The question to be decided is clearly stated on the brief of appellant as follows:
"Where `C' has been injured through the unlawful and negligent operation of an automobile by `D' who is without public liability insurance, but who has substantial real property, does the Chancery Court have jurisdiction to protect the property rights of `C' by preventing `D' from encumbering or disposing of his property until he has complied with the Financial Responsibility Law of Tennessee by giving bond or posting cash with the Commissioner of Safety for the ultimate benefit of `C'?" (Emphasis supplied by counsel.)
Following this correct statement of the issue the counsel make the following frank admission: "The question is novel. The question is new. It has never before been passed upon by any Court of last resort, so far as we have been able to discover."
We approach the consideration of the issue with eagerness because it is novel and is apparently without precedent.
The "Financial Responsibility Law", which is the basis of the complainant's suit, was enacted by the Legislature in 1951 and is carried into the Code at 2715.49 et seq. These Code Sections reflect the public policy of the State and are enforceable in the exercise of the State's police power. The statute is in derogation of the common law.
The demurrer admits the following allegations in the bill: (1) that the complainant was injured, and sustained damages specified, as a direct result of the unlawful act of Mrs. Thelma Harris in operating her automobile; (2) that the defendant is required to comply with the Financial Responsibility Law as charged in the bill; (3) that the defendants have failed to comply therewith, although financially able to do so, the said Thelma Harris being the owner of two pieces of real estate for which she paid $17,000; and (4) that the complainant fully complied with the law.
The several Code Sections upon which the complainant relies, and which are pertinent to the issue now before us, are the following (we refer to the sections in the order in which they are discussed in the complainant's brief).
Section 2715.51 (Code Supplement) provides in substance that the operator of a motor vehicle, which is in any manner involved in an accident in which any person is killed or injured, or in which damage to property of any one person, including himself, in excess of $50 is sustained shall within ten days after such accident report the matter in writing to the Commissioner of Safety. The operator or owner shall make such other and additional reports relating to such accident as the Commissioner shall require.
Section 2715.52 (Code Supplement) provides in substance that the Commissioner, within sixty days after receipt of a motor vehicle accident report, shall revoke the license of each operator and all registrations of each owner of a motor vehicle in any manner involved in such accident, unless such operator or owner, or both, shall show financial responsibility for the accident.
Section 2715.49, subd. N, (Code Supplement) provides that financial responsibility may be only shown (1) by filing written proof of insurance coverage with the Commissioner on forms approved by the Commission; or (2) the deposit of cash with the Commissioner in the amount of $11,000 or in the total amount of all damages suffered whichever is less; or (3) the execution and filing of a bond with the Commissioner; or (4) by submitting to the Commissioner of notarized releases executed by all parties who had previously filed claims with the Department of Safety as a result of the accident.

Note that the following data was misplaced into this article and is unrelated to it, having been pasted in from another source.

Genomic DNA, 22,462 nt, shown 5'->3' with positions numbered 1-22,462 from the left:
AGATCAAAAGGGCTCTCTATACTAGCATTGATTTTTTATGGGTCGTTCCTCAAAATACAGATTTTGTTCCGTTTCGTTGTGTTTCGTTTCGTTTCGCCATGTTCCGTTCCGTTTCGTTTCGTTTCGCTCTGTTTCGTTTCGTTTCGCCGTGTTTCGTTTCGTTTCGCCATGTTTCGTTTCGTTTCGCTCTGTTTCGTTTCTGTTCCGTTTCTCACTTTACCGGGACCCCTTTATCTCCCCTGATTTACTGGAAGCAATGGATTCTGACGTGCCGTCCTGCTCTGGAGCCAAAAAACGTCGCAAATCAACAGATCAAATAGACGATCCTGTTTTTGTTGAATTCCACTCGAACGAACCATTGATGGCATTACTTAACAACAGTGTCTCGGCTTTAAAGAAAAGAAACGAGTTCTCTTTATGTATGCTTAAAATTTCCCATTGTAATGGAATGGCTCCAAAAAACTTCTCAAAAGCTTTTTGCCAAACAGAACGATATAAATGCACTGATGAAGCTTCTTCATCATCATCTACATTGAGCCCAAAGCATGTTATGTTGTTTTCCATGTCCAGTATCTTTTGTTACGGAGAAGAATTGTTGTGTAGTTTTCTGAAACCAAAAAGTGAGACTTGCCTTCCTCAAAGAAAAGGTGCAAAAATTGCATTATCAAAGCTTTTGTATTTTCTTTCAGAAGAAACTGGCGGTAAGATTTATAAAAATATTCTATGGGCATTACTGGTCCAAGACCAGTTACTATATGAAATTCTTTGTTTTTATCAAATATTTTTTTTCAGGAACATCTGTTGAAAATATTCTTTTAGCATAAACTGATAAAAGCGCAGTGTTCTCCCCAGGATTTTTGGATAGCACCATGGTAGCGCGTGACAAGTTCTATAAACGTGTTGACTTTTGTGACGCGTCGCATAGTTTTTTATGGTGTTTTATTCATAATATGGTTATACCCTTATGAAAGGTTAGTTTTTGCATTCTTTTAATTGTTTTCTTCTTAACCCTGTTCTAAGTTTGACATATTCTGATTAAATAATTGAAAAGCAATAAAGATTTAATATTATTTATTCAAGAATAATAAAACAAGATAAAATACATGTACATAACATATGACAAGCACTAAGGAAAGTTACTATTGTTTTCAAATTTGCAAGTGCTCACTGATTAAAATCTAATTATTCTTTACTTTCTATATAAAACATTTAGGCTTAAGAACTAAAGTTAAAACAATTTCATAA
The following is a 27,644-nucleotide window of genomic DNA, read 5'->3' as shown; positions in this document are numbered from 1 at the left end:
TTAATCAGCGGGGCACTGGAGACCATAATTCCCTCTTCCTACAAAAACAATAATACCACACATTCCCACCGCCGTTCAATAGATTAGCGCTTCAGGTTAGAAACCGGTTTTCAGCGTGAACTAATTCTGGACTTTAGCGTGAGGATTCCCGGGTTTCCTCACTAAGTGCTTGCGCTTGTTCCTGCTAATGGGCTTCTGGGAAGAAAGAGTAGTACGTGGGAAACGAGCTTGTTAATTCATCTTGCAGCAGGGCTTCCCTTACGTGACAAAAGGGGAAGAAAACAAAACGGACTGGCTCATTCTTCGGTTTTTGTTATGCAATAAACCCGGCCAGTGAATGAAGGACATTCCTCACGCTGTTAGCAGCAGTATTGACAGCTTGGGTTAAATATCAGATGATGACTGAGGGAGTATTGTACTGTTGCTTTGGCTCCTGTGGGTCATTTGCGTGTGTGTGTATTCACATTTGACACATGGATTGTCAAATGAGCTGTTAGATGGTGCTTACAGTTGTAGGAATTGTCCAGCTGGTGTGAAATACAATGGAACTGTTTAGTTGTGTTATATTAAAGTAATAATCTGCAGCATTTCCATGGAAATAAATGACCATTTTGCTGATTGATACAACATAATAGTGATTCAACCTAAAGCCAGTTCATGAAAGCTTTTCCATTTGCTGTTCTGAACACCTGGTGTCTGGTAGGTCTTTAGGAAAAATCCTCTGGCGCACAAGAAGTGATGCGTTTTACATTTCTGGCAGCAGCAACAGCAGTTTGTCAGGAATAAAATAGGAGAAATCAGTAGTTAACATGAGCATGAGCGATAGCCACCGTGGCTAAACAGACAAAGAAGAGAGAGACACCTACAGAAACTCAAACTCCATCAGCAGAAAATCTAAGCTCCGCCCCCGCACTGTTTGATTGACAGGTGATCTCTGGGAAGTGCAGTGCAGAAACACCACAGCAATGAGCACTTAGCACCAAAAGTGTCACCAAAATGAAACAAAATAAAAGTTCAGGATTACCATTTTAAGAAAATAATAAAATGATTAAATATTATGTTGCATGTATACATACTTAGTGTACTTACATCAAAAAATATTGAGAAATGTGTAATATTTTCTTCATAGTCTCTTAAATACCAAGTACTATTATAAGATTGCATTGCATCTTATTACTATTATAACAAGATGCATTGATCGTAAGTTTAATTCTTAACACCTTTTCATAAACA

The statute further provides that money deposited with the Commissioner in compliance with the Act shall be applicable only to the payment of any judgment rendered against the party making the deposit. If no court action is brought within one year after the accident the money deposited shall be returned to the one depositing it.
The requirements of the Act, as to showing of financial responsibility, does not apply to any owner or operator who submits satisfactory proof to the Commissioner that he has settled all claims against him resulting from the accident.
Section 2715.61 makes it unlawful to reregister any vehicle, the registration of which has been revoked, without first having the written approval of the Commissioner. The owner is likewise forbidden to sell such vehicle "without first informing the purchaser that the registration of the vehicle has been revoked and that before it can again be registered the written consent of the commissioner must be obtained." The penalty for violating the foregoing provision, "or any part thereof" shall be a fine of "not less than $25.00 or more than $500.00, or be imprisoned for not more than six months or both."
There is no provision in the foregoing Financial Responsibility Law whereby the injured person is given a lien upon the defendant's automobile, or any right of action to attach or impound by way of an injunction any property of the defendant wrongdoer to satisfy a claim for damages to person or property resulting from an accident.
As we construe the statute the specific penalty imposed upon a wrongdoer, such as we have here, for his or her failure to comply with the Act is (1) cancellation of the owner or operator's license and revocation of the registration of the vehicle involved and the sale thereof; (2) fine and imprisonment, one or both, for violating the provisions of the Act as above pointed out.
Contention is made by the complainant that the manifest purpose of the Act is that persons responsible for an accident should respond in damages, and that to insure the satisfaction of a claim for damages the alleged wrongdoer is required to make bond or deposit funds in the event he is not able to provide an insurance coverage; that "she has a definite and positive property right that the defendants comply with the Financial Responsibility Law."